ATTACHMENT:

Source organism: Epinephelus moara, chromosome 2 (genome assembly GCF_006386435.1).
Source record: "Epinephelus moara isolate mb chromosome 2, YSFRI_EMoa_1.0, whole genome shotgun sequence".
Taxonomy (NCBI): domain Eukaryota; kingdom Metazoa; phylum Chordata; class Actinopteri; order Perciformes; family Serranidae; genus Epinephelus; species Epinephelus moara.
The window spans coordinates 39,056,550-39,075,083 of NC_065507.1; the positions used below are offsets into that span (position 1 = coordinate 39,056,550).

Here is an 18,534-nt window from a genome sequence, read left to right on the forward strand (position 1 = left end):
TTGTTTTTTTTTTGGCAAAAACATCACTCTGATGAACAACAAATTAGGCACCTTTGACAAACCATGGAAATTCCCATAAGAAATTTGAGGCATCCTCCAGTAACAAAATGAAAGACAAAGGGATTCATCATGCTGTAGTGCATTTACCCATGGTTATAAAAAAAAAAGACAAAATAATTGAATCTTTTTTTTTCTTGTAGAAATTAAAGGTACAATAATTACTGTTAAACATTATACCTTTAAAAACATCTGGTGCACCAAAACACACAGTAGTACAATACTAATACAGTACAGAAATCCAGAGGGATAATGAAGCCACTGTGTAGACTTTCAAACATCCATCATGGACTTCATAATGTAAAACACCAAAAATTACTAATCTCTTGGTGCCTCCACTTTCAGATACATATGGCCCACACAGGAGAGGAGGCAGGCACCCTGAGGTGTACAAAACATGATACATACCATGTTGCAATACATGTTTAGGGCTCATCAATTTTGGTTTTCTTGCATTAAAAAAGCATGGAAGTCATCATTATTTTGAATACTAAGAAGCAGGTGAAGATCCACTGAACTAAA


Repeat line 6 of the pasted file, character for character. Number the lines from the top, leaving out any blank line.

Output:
TTGTTTTTTTTTTGGCAAAAACATCACTCTGATGAACAACAAATTAGGCACCTTTGACAAACCATGGAAATTCCCATAAGAAATTTGAGGCATCCTCCAGTAACAAAATGAAAGACAAAGGGATTCATCATGCTGTAGTGCATTTACCCATGGTTATAAAAAAAAAAGACAAAATAATTGAATCTTTTTTTTTCTTGTAGAAATTAAAGGTACAATAATTACTGTTAAACATTATACCTTTAAAAACATCTGGTGCACCAAAACACACAGTAGTACAATACTAATACAGTACAGAAATCCAGAGGGATAATGAAGCCACTGTGTAGACTTTCAAACATCCATCATGGACTTCATAATGTAAAACACCAAAAATTACTAATCTCTTGGTGCCTCCACTTTCAGATACATATGGCCCACACAGGAGAGGAGGCAGGCACCCTGAGGTGTACAAAACATGATACATACCATGTTGCAATACATGTTTAGGGCTCATCAATTTTGGTTTTCTTGCATTAAAAAAGCATGGAAGTCATCATTATTTTGAATACTAAGAAGCAGGTGAAGATCCACTGAACTAAA